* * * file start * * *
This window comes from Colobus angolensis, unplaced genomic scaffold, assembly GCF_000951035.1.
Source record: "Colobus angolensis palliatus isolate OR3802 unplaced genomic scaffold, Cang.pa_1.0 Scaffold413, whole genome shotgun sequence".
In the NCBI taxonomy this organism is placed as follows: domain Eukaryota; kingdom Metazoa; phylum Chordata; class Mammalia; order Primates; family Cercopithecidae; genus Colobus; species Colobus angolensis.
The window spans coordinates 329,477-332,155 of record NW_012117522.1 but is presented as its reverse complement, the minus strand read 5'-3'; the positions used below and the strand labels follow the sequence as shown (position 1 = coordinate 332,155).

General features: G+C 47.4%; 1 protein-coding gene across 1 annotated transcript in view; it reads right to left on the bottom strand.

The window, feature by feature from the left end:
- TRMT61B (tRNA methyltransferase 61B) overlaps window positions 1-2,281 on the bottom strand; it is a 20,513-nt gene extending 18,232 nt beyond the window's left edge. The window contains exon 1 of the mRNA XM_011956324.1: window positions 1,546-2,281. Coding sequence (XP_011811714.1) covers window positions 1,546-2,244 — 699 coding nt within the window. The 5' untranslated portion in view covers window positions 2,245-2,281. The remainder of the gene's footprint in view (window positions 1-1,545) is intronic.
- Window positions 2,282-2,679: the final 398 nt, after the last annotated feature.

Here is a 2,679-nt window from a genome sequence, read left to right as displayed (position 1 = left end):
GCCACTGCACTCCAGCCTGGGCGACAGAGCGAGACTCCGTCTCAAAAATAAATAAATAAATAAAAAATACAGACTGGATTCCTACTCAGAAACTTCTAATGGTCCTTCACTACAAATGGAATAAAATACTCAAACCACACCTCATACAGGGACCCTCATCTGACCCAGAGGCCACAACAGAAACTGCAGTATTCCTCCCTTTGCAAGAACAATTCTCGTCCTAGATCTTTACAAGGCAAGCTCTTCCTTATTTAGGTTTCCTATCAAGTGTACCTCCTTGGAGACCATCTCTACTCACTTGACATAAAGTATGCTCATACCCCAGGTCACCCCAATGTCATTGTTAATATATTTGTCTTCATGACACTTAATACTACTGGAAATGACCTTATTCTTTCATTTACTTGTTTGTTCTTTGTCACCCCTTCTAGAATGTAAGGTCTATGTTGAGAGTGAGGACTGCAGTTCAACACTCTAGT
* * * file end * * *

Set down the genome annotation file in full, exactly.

This window comes from Colobus angolensis, unplaced genomic scaffold, assembly GCF_000951035.1.
Source record: "Colobus angolensis palliatus isolate OR3802 unplaced genomic scaffold, Cang.pa_1.0 Scaffold413, whole genome shotgun sequence".
In the NCBI taxonomy this organism is placed as follows: domain Eukaryota; kingdom Metazoa; phylum Chordata; class Mammalia; order Primates; family Cercopithecidae; genus Colobus; species Colobus angolensis.
The window spans coordinates 329,477-332,155 of record NW_012117522.1 but is presented as its reverse complement, the minus strand read 5'-3'; the positions used below and the strand labels follow the sequence as shown (position 1 = coordinate 332,155).

General features: G+C 47.4%; 1 protein-coding gene across 1 annotated transcript in view; it reads right to left on the bottom strand.

The window, feature by feature from the left end:
- TRMT61B (tRNA methyltransferase 61B) overlaps window positions 1-2,281 on the bottom strand; it is a 20,513-nt gene extending 18,232 nt beyond the window's left edge. The window contains exon 1 of the mRNA XM_011956324.1: window positions 1,546-2,281. Coding sequence (XP_011811714.1) covers window positions 1,546-2,244 — 699 coding nt within the window. The 5' untranslated portion in view covers window positions 2,245-2,281. The remainder of the gene's footprint in view (window positions 1-1,545) is intronic.
- Window positions 2,282-2,679: the final 398 nt, after the last annotated feature.

Here is a 2,679-nt window from a genome sequence, read left to right as displayed (position 1 = left end):
GCCACTGCACTCCAGCCTGGGCGACAGAGCGAGACTCCGTCTCAAAAATAAATAAATAAATAAAAAATACAGACTGGATTCCTACTCAGAAACTTCTAATGGTCCTTCACTACAAATGGAATAAAATACTCAAACCACACCTCATACAGGGACCCTCATCTGACCCAGAGGCCACAACAGAAACTGCAGTATTCCTCCCTTTGCAAGAACAATTCTCGTCCTAGATCTTTACAAGGCAAGCTCTTCCTTATTTAGGTTTCCTATCAAGTGTACCTCCTTGGAGACCATCTCTACTCACTTGACATAAAGTATGCTCATACCCCAGGTCACCCCAATGTCATTGTTAATATATTTGTCTTCATGACACTTAATACTACTGGAAATGACCTTATTCTTTCATTTACTTGTTTGTTCTTTGTCACCCCTTCTAGAATGTAAGGTCTATGTTGAGAGTGAGGACTGCAGTTCAACACTCTAGT